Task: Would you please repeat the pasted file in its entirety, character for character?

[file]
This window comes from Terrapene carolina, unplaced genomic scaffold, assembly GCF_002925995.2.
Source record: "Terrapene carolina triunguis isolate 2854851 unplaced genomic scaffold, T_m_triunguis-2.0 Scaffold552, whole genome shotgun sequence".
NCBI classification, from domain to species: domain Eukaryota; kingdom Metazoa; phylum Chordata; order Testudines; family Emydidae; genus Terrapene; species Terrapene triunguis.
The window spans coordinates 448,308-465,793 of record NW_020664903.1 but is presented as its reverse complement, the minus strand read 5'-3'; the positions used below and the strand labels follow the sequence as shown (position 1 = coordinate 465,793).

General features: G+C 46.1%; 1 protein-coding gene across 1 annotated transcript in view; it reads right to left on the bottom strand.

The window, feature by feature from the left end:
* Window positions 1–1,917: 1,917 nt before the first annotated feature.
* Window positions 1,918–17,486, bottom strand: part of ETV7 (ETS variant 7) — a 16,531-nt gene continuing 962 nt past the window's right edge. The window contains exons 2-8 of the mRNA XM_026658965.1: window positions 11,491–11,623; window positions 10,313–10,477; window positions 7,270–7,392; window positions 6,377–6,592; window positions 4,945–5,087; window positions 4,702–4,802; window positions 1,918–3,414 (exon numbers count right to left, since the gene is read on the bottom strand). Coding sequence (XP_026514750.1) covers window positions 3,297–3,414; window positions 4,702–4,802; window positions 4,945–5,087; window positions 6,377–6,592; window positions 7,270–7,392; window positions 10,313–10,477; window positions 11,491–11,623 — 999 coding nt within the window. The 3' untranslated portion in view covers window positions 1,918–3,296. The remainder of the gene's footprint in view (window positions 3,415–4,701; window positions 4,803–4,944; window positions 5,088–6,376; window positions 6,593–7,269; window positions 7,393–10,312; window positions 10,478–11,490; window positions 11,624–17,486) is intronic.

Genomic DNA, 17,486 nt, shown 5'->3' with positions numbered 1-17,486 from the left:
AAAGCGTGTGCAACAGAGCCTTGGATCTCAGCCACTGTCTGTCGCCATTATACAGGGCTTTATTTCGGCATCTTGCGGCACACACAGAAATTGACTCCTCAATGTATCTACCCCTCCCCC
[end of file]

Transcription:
This window comes from Terrapene carolina, unplaced genomic scaffold, assembly GCF_002925995.2.
Source record: "Terrapene carolina triunguis isolate 2854851 unplaced genomic scaffold, T_m_triunguis-2.0 Scaffold552, whole genome shotgun sequence".
NCBI classification, from domain to species: domain Eukaryota; kingdom Metazoa; phylum Chordata; order Testudines; family Emydidae; genus Terrapene; species Terrapene triunguis.
The window spans coordinates 448,308-465,793 of record NW_020664903.1 but is presented as its reverse complement, the minus strand read 5'-3'; the positions used below and the strand labels follow the sequence as shown (position 1 = coordinate 465,793).

General features: G+C 46.1%; 1 protein-coding gene across 1 annotated transcript in view; it reads right to left on the bottom strand.

The window, feature by feature from the left end:
* Window positions 1–1,917: 1,917 nt before the first annotated feature.
* Window positions 1,918–17,486, bottom strand: part of ETV7 (ETS variant 7) — a 16,531-nt gene continuing 962 nt past the window's right edge. The window contains exons 2-8 of the mRNA XM_026658965.1: window positions 11,491–11,623; window positions 10,313–10,477; window positions 7,270–7,392; window positions 6,377–6,592; window positions 4,945–5,087; window positions 4,702–4,802; window positions 1,918–3,414 (exon numbers count right to left, since the gene is read on the bottom strand). Coding sequence (XP_026514750.1) covers window positions 3,297–3,414; window positions 4,702–4,802; window positions 4,945–5,087; window positions 6,377–6,592; window positions 7,270–7,392; window positions 10,313–10,477; window positions 11,491–11,623 — 999 coding nt within the window. The 3' untranslated portion in view covers window positions 1,918–3,296. The remainder of the gene's footprint in view (window positions 3,415–4,701; window positions 4,803–4,944; window positions 5,088–6,376; window positions 6,593–7,269; window positions 7,393–10,312; window positions 10,478–11,490; window positions 11,624–17,486) is intronic.

Genomic DNA, 17,486 nt, shown 5'->3' with positions numbered 1-17,486 from the left:
AAAGCGTGTGCAACAGAGCCTTGGATCTCAGCCACTGTCTGTCGCCATTATACAGGGCTTTATTTCGGCATCTTGCGGCACACACAGAAATTGACTCCTCAATGTATCTACCCCTCCCCC